Brita Christina Hagberg, née Nilsdotter, alias Petter Hagberg, (1756 – 19 March 1825), was a woman who served as a soldier in the Swedish army during the Russo-Swedish War (1788–1790). She is one of two confirmed women to have been decorated for bravery in battle in Sweden before women were allowed into the military in the 20th century.
Hagberg is believed to have been born in Finnerödja. She arrived in Stockholm in 1777, where she married Anders Peter Hagberg (1753–1816), a soldier of the guard, in 1785. Her husband was called to serve in the war in 1788. She enlisted in the army dressed as a man under the name Petter Hagberg in search for her husband, because she had heard nothing of him since the beginning of the war.
She participated in the Battle of Svensksund (1790) and in the Battle of Vyborg Bay as a marine soldier. At this battle, there was "at least one woman in a fighting position", and that was Hagberg. She was stationed to serve on the ship Styrbjörn. According to a story, Admiral Kurt von Stedingk once called out for "Hagberg", and at this call, two soldiers reported to him; one was Hagberg, and the other was her husband. They kept her sex a secret, and this is known from her own words many years later.
It was said that several of the soldiers who received medals for bravery in battle after having served in the Swedish army in the wars of 1788–1790 and the Finnish war of 1808–1809 were discovered to have been women disguised as men. Hagberg was one of these women.
She was not the only woman to have distinguished herself in the war of 1788–90. A maid from Färnebo in Västmanland, Anna Maria Engsten, the maid Major P. H. Scharff, distinguished herself at the same occasion in 1790; when the ship she travelled on was evacuated, she refused and stayed on, and singlehandedly steered the ship back to Sweden at night during Russian fire, for which King Gustav III gave her a pension and decorated her with the medal För tapperhet i fält for bravery. Hagberg and Engsten were the only two women confirmed to have received a decoration for bravery at sea; another woman, Elisa Bernerström, is confirmed to have received a medal for bravery in battle on land. A third woman, Dorothea Maria Lörsch, wife of officer Theslöf, took command over the ship Armida and directed it back from the battle after the officers of the ship had fallen, and for this, she was given the title of a Captain of the Swedish fleet.
Hagberg was later in her service wounded in battle at Björkö Sund, and was ordered to go below deck to have her wounds tended to. She was unwilling, but was forced to obey this order, and thus, her gender was revealed. Hagberg was given a military pension of three riksdaler a year, also something which was a very rare thing for a woman to receive. She was recommended for the pension by Carl Olof Cronstedt.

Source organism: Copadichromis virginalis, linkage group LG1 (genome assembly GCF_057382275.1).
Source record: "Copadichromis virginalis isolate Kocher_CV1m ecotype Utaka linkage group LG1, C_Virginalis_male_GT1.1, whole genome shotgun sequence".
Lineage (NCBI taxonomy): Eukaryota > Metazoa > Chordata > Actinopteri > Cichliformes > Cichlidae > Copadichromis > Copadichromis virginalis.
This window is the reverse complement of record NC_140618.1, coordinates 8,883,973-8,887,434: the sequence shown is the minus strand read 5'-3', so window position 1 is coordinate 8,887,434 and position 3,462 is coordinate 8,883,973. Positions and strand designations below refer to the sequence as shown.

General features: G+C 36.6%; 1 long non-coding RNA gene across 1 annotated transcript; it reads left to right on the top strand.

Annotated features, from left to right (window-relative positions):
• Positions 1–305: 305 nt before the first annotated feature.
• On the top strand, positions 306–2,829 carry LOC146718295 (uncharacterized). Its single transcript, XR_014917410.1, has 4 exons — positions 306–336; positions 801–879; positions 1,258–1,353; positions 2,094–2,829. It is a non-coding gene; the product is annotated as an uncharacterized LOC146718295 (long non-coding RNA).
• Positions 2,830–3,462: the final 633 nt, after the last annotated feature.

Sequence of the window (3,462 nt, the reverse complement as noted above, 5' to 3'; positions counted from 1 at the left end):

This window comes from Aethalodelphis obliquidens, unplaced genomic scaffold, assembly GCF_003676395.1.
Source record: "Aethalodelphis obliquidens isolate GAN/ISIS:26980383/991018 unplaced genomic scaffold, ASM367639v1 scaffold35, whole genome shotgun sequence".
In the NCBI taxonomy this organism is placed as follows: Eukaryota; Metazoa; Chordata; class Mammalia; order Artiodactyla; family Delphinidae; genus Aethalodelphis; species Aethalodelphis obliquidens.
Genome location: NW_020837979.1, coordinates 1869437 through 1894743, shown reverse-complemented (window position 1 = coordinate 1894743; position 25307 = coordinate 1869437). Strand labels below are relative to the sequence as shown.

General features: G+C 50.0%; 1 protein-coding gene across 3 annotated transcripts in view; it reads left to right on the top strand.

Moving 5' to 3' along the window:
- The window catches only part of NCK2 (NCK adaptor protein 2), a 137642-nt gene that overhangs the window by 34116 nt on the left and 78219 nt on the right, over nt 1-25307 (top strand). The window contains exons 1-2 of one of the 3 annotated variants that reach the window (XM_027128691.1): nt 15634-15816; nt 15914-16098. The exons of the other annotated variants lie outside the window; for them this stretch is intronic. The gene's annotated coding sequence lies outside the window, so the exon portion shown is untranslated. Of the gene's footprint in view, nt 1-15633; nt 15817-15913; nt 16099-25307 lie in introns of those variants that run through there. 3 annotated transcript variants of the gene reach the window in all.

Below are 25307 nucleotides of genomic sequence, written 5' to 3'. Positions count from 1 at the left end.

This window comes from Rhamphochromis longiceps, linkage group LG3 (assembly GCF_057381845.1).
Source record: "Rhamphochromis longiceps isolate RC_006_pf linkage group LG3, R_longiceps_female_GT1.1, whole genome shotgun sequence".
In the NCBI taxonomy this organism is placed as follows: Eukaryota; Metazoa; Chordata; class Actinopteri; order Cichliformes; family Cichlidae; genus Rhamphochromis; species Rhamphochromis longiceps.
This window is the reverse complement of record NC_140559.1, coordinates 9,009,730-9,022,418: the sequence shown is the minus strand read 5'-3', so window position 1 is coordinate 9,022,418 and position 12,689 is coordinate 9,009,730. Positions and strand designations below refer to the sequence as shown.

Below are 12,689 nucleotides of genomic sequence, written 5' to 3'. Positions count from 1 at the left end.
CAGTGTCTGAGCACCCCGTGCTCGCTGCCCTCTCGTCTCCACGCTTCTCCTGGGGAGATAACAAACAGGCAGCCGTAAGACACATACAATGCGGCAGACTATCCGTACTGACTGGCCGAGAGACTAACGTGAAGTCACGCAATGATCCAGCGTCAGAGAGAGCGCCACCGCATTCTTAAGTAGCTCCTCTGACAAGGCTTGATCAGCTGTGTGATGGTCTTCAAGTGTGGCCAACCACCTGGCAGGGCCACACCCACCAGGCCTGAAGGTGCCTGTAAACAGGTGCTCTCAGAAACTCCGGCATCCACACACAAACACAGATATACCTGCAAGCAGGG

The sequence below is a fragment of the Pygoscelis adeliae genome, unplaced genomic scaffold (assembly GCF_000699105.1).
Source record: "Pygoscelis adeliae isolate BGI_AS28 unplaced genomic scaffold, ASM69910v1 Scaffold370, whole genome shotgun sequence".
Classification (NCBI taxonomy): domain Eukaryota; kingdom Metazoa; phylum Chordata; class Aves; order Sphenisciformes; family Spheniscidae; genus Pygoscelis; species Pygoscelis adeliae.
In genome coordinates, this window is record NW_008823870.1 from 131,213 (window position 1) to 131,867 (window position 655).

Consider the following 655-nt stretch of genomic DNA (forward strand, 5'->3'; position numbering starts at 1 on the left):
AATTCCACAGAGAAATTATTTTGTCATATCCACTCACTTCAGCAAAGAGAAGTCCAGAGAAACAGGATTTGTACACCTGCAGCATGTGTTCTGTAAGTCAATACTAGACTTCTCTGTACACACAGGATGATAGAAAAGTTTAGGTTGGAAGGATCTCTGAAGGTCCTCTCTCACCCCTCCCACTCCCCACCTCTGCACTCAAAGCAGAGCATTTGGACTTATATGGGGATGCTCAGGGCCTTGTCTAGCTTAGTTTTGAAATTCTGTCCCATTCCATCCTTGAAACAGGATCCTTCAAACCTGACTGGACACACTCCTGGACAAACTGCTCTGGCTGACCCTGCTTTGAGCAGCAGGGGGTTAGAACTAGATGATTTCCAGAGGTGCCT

After the war, Hagberg was given the personal privilege (unusual for a married woman) to trade in food (1793), and she had a spot reserved for her at the square of Oxtorget in Stockholm (1802), which was renewed the last time in 1819. Her husband died in 1816. She had at least two children (at least, these are the only ones confirmed to have reached adulthood); a son born in 1792, and a daughter born in 1797.
In 1864, she was mentioned in a reference book about famous Swedish women in history. Here, it was said that;
"For about thirty years ago, on the Oxtorget square in Stockholm, one could see an old woman selling ginger-bread cookies on a stand with a medal of bravery on her chest. She had been married to a guardsman by the name of - if this is correct - Hagström, and found a life filled with loneliness after her husband had been called out to serve at the war of 1788. She therefore had herself enlisted in the navy dressed in the clothes of a man."
The name Hagström was a misspelling, and it would, counted from 1864, have been forty rather than thirty years ago. In 1828, the life of Brita Hagberg was celebrated in the poem Fruktmånglerskan med Tapperhetsmedalj (The fruit seller woman with a medal of bravery) by the female poet Euphrosyne, (Julia Nyberg) who tells the tale of the female soldier, who dresses herself as a man and enlists in the army in search of her husband.
Brita Hagberg was not the only woman in Swedish history to have disguised herself as a man to serve as a soldier, but she may be the only one to have received a military pension for military service in an age where women were officially barred from military service, and is as such unique. She died in Stockholm, and was given a military burial, which was probably unique for her time.
- Cristopher von Warnstedt, Medaljerna för Tapperhet till Sjöss (1974) Forum navale. 29. (Swedish).
- http://webcache.googleusercontent.com/search?q=cache:pit-idJVCrEJ:www.gustavianer.com/forskning/Kvinnorna_Kriget.pdf+brita+hagberg+1788&hl=sv&ct=clnk&cd=3&gl=se (Swedish)
- http://www.peterenglund.com/textarkiv/slaget_svensksund.htm (Swedish)
- http://www.dagensvisa.com/minata/dav/dav_25_sep.html (Swedish)
- Peter England, "Historiska essäer. Förflutenhetens landskap", (Swedish).
- http://runeberg.org/sqvinnor/0156.html (Swedish).
- http://runeberg.org/sqvinnor/0236.html (Swedish).